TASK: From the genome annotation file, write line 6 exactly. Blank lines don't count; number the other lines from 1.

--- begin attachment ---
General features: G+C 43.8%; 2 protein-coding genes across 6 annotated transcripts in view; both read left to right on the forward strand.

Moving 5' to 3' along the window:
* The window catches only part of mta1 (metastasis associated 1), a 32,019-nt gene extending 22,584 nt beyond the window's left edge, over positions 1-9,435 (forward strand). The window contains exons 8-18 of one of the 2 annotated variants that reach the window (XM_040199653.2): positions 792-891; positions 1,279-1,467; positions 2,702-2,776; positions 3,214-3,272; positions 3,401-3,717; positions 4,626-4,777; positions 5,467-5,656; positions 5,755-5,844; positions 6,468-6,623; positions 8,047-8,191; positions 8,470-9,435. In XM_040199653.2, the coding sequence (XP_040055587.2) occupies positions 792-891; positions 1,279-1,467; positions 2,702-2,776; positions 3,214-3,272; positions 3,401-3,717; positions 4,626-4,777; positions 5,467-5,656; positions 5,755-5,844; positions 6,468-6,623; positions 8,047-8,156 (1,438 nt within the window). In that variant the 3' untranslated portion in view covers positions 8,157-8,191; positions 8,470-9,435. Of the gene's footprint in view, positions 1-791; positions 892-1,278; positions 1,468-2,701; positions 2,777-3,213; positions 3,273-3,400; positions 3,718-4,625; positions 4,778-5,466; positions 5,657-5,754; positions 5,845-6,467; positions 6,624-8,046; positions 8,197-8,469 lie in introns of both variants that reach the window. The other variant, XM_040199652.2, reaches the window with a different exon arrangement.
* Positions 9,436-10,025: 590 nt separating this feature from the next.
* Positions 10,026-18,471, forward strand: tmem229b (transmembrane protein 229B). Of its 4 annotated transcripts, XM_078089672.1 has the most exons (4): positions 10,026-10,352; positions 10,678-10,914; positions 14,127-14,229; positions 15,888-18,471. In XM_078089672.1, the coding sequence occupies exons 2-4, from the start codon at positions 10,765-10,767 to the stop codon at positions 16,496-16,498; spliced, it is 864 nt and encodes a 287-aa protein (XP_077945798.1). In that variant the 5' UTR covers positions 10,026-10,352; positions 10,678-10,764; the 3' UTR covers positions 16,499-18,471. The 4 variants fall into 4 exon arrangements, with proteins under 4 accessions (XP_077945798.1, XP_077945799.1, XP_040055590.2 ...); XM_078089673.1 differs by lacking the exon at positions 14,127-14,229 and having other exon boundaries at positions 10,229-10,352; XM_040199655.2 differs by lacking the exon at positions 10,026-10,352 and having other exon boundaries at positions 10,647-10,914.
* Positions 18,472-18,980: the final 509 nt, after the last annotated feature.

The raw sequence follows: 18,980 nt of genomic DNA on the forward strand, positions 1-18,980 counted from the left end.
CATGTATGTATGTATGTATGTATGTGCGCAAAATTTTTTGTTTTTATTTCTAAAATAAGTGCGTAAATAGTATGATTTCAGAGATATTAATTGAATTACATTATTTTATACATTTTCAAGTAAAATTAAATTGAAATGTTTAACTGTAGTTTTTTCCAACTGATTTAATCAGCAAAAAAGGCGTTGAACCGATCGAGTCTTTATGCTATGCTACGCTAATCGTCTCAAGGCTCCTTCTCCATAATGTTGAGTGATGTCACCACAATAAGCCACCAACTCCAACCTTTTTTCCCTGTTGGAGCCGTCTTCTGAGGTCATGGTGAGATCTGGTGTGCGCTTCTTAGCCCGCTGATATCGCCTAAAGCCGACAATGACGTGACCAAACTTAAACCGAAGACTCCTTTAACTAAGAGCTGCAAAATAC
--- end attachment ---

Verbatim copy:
* Positions 18,472-18,980: the final 509 nt, after the last annotated feature.